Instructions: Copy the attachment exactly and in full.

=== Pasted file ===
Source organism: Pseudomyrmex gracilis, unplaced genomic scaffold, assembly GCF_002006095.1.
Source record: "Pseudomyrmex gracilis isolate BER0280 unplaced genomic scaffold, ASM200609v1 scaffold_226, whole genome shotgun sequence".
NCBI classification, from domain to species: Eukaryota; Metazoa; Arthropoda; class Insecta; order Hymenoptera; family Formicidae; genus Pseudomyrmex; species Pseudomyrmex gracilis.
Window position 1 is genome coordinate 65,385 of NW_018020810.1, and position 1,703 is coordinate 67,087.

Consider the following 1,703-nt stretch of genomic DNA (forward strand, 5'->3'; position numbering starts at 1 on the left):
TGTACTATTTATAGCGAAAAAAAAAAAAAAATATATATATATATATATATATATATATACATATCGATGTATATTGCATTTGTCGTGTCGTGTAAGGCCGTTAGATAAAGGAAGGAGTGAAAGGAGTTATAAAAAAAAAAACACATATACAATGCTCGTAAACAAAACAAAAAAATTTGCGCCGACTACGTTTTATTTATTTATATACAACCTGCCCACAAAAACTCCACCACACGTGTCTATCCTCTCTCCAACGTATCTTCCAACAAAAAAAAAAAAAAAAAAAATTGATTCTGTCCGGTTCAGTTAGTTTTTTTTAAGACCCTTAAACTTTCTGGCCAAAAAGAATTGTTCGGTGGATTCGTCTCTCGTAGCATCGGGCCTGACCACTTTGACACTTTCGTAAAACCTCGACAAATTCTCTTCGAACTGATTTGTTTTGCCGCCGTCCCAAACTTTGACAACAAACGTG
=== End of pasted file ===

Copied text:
Source organism: Pseudomyrmex gracilis, unplaced genomic scaffold, assembly GCF_002006095.1.
Source record: "Pseudomyrmex gracilis isolate BER0280 unplaced genomic scaffold, ASM200609v1 scaffold_226, whole genome shotgun sequence".
NCBI classification, from domain to species: Eukaryota; Metazoa; Arthropoda; class Insecta; order Hymenoptera; family Formicidae; genus Pseudomyrmex; species Pseudomyrmex gracilis.
Window position 1 is genome coordinate 65,385 of NW_018020810.1, and position 1,703 is coordinate 67,087.

Consider the following 1,703-nt stretch of genomic DNA (forward strand, 5'->3'; position numbering starts at 1 on the left):
TGTACTATTTATAGCGAAAAAAAAAAAAAAATATATATATATATATATATATATATATACATATCGATGTATATTGCATTTGTCGTGTCGTGTAAGGCCGTTAGATAAAGGAAGGAGTGAAAGGAGTTATAAAAAAAAAAACACATATACAATGCTCGTAAACAAAACAAAAAAATTTGCGCCGACTACGTTTTATTTATTTATATACAACCTGCCCACAAAAACTCCACCACACGTGTCTATCCTCTCTCCAACGTATCTTCCAACAAAAAAAAAAAAAAAAAAAATTGATTCTGTCCGGTTCAGTTAGTTTTTTTTAAGACCCTTAAACTTTCTGGCCAAAAAGAATTGTTCGGTGGATTCGTCTCTCGTAGCATCGGGCCTGACCACTTTGACACTTTCGTAAAACCTCGACAAATTCTCTTCGAACTGATTTGTTTTGCCGCCGTCCCAAACTTTGACAACAAACGTG